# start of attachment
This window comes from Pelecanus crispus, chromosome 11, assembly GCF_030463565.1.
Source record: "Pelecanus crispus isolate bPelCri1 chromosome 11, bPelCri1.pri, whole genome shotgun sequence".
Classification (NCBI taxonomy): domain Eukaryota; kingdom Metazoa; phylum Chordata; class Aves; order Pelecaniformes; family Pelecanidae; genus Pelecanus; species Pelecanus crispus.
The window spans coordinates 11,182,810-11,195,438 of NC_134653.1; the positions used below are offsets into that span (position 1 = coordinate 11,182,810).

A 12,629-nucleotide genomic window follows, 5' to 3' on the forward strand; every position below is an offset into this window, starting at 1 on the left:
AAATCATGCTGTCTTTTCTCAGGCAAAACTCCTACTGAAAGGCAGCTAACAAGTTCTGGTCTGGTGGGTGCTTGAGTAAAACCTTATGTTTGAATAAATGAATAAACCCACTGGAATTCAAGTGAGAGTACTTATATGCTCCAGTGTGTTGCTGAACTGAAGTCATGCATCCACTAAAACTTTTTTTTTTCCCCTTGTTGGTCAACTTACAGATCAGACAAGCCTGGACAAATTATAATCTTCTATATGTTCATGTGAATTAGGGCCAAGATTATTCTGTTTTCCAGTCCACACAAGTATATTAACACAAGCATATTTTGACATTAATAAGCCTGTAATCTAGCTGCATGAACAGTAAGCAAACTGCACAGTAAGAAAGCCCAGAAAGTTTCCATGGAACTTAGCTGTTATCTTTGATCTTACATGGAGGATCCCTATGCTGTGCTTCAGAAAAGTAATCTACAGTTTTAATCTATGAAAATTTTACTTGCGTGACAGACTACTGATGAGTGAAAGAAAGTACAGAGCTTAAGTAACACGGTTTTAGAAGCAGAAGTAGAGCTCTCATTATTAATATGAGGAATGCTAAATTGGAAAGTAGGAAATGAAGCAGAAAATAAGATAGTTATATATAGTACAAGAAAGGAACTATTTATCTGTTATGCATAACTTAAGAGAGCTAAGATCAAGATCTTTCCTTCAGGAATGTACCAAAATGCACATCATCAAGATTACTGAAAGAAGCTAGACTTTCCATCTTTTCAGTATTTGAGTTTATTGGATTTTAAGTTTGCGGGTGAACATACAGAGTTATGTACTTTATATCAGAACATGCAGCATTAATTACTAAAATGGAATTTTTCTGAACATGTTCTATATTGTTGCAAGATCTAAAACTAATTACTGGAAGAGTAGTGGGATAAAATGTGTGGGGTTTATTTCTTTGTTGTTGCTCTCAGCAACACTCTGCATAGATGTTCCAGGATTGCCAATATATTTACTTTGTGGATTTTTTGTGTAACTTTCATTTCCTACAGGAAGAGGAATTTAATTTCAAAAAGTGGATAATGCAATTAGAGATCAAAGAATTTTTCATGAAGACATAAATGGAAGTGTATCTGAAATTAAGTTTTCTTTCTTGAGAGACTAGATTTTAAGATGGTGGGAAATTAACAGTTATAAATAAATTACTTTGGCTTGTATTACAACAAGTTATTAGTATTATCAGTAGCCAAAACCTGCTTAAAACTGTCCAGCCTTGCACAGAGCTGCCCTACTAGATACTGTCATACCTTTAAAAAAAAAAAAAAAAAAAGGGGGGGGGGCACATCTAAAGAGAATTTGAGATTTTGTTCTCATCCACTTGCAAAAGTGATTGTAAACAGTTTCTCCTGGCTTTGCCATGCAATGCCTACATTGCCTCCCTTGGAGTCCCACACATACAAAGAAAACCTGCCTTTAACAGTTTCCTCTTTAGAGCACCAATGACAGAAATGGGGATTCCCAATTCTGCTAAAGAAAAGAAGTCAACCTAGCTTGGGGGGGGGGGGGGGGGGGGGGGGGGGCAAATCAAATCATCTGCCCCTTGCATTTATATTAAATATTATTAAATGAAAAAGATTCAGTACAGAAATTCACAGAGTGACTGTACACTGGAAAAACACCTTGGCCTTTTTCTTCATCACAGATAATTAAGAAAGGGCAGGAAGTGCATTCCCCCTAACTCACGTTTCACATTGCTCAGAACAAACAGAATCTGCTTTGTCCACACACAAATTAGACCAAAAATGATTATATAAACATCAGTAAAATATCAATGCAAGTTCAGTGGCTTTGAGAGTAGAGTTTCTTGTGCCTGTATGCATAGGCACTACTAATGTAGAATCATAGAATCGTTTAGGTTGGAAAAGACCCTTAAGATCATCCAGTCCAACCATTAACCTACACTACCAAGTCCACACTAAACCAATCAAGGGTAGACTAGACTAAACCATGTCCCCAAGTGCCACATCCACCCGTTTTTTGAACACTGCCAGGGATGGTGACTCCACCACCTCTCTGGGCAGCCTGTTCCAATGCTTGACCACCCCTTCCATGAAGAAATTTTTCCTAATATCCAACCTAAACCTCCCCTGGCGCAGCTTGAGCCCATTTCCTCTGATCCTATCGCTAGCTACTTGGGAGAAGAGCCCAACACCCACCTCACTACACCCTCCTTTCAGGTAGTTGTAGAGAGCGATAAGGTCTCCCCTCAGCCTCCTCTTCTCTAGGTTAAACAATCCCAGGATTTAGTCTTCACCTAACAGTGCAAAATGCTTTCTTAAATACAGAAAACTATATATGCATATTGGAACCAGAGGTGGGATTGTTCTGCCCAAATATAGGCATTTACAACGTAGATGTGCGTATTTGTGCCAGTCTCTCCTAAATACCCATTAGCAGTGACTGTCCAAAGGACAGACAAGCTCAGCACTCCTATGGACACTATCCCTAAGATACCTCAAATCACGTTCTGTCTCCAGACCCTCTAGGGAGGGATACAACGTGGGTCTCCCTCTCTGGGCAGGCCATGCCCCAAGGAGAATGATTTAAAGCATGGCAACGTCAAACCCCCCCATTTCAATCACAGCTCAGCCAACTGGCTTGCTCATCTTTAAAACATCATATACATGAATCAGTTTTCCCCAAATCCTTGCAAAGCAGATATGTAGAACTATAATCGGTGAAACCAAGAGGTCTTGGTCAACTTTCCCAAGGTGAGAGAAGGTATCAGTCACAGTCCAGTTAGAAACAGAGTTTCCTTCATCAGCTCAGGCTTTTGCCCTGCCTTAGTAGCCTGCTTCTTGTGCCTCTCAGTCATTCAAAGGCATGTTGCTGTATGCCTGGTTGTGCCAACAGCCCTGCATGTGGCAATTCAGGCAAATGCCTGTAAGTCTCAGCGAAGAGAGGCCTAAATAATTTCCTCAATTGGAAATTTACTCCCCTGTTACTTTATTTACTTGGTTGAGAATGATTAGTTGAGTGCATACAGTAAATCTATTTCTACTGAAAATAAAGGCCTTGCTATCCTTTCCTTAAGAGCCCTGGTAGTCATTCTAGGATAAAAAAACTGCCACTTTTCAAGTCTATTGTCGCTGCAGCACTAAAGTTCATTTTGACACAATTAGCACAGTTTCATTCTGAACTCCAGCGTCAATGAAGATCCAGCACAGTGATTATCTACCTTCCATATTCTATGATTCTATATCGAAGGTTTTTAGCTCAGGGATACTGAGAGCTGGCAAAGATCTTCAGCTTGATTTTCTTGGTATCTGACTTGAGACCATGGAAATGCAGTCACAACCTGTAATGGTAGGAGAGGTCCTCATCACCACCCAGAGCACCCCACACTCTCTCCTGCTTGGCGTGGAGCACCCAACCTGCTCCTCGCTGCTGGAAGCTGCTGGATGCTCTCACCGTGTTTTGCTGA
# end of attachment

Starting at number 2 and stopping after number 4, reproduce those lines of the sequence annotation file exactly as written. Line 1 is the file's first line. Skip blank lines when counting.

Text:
Source record: "Pelecanus crispus isolate bPelCri1 chromosome 11, bPelCri1.pri, whole genome shotgun sequence".
Classification (NCBI taxonomy): domain Eukaryota; kingdom Metazoa; phylum Chordata; class Aves; order Pelecaniformes; family Pelecanidae; genus Pelecanus; species Pelecanus crispus.
The window spans coordinates 11,182,810-11,195,438 of NC_134653.1; the positions used below are offsets into that span (position 1 = coordinate 11,182,810).